21 May 2009

Chernobyl still vexes British farmers

When on April 26th, 1986, reactor number four of the nuclear power plant near Chernobyl in the Ukraine exploded, radioactive dust quickly drifted across Europe. Reaching the British Isles within days, carried in fine rain, it seeped into the hills of England, Wales, Scotland and Ireland and there it remains. Hundreds of farms are still restricted in how they are allowed to use land and raise sheep. Radiocaesium-137 passes easily from soil to grass and accumulates in animals. Sheep grazed on upper pastures, where radioactivity levels are highest, have their heads painted red to identify them, and if a farmer wants to sell them for food, they must be scanned.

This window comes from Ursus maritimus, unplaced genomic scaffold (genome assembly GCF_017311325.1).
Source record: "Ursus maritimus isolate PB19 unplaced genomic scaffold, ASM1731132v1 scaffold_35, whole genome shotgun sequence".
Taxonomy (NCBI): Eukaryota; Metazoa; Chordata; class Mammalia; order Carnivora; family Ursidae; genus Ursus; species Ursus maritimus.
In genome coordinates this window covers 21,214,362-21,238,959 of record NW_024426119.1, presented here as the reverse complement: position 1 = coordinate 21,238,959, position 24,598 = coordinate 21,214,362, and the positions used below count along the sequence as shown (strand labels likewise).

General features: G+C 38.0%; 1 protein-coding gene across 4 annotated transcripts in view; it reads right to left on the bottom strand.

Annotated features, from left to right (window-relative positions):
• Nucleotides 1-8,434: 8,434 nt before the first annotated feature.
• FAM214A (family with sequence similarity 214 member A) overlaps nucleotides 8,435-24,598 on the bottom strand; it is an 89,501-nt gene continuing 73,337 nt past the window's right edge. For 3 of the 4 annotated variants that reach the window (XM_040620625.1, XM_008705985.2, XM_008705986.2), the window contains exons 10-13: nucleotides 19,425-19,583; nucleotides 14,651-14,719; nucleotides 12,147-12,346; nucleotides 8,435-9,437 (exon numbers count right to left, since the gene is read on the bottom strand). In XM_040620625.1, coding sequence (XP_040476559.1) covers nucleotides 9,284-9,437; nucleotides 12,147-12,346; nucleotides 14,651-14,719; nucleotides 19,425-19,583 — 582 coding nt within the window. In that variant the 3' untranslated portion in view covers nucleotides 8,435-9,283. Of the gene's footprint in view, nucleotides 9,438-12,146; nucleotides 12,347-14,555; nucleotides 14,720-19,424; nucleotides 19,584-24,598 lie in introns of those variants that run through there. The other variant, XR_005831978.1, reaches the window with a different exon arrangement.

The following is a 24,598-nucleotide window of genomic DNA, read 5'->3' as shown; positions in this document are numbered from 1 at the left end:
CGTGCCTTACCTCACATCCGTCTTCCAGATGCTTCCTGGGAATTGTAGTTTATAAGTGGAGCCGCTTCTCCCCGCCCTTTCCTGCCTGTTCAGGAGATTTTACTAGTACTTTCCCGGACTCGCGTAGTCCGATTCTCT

The number of farms requiring scanning steadily declines as the radioactivity fades, but the red-headed sheep will for a long time be reminders of the dangerous reach of nuclear power, even in its peaceful mode.

1 comment:

  1. Thanks for the information. I had no idea that the radioactivity affected the British isles that way.